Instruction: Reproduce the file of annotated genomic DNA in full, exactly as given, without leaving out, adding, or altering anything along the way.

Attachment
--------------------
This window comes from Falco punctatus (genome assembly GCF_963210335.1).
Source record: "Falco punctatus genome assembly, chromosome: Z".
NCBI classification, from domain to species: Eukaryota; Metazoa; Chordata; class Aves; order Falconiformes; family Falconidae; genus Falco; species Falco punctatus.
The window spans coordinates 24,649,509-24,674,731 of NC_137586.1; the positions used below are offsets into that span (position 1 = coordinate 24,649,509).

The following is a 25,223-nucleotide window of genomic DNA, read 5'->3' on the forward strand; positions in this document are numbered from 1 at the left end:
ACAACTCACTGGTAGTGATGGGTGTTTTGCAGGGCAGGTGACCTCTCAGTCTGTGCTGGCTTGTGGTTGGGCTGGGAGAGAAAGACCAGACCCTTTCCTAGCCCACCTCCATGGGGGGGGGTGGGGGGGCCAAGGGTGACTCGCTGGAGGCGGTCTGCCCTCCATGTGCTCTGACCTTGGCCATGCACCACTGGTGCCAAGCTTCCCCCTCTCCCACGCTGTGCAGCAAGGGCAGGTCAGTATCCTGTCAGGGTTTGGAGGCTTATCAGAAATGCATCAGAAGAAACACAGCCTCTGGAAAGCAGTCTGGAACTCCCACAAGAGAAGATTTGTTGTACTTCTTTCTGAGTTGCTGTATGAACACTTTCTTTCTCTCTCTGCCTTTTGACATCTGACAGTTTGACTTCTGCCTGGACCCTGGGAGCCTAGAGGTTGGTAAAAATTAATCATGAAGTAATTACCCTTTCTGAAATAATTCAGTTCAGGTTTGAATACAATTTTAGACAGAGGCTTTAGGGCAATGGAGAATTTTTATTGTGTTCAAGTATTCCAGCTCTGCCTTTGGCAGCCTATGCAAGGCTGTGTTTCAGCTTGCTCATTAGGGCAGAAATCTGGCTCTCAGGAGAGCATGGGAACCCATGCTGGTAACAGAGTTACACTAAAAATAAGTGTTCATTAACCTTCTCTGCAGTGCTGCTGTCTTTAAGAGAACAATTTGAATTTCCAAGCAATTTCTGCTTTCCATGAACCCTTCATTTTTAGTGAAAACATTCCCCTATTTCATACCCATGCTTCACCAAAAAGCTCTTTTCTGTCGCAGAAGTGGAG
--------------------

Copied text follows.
This window comes from Falco punctatus (genome assembly GCF_963210335.1).
Source record: "Falco punctatus genome assembly, chromosome: Z".
NCBI classification, from domain to species: Eukaryota; Metazoa; Chordata; class Aves; order Falconiformes; family Falconidae; genus Falco; species Falco punctatus.
The window spans coordinates 24,649,509-24,674,731 of NC_137586.1; the positions used below are offsets into that span (position 1 = coordinate 24,649,509).

The following is a 25,223-nucleotide window of genomic DNA, read 5'->3' on the forward strand; positions in this document are numbered from 1 at the left end:
ACAACTCACTGGTAGTGATGGGTGTTTTGCAGGGCAGGTGACCTCTCAGTCTGTGCTGGCTTGTGGTTGGGCTGGGAGAGAAAGACCAGACCCTTTCCTAGCCCACCTCCATGGGGGGGGGTGGGGGGGCCAAGGGTGACTCGCTGGAGGCGGTCTGCCCTCCATGTGCTCTGACCTTGGCCATGCACCACTGGTGCCAAGCTTCCCCCTCTCCCACGCTGTGCAGCAAGGGCAGGTCAGTATCCTGTCAGGGTTTGGAGGCTTATCAGAAATGCATCAGAAGAAACACAGCCTCTGGAAAGCAGTCTGGAACTCCCACAAGAGAAGATTTGTTGTACTTCTTTCTGAGTTGCTGTATGAACACTTTCTTTCTCTCTCTGCCTTTTGACATCTGACAGTTTGACTTCTGCCTGGACCCTGGGAGCCTAGAGGTTGGTAAAAATTAATCATGAAGTAATTACCCTTTCTGAAATAATTCAGTTCAGGTTTGAATACAATTTTAGACAGAGGCTTTAGGGCAATGGAGAATTTTTATTGTGTTCAAGTATTCCAGCTCTGCCTTTGGCAGCCTATGCAAGGCTGTGTTTCAGCTTGCTCATTAGGGCAGAAATCTGGCTCTCAGGAGAGCATGGGAACCCATGCTGGTAACAGAGTTACACTAAAAATAAGTGTTCATTAACCTTCTCTGCAGTGCTGCTGTCTTTAAGAGAACAATTTGAATTTCCAAGCAATTTCTGCTTTCCATGAACCCTTCATTTTTAGTGAAAACATTCCCCTATTTCATACCCATGCTTCACCAAAAAGCTCTTTTCTGTCGCAGAAGTGGAG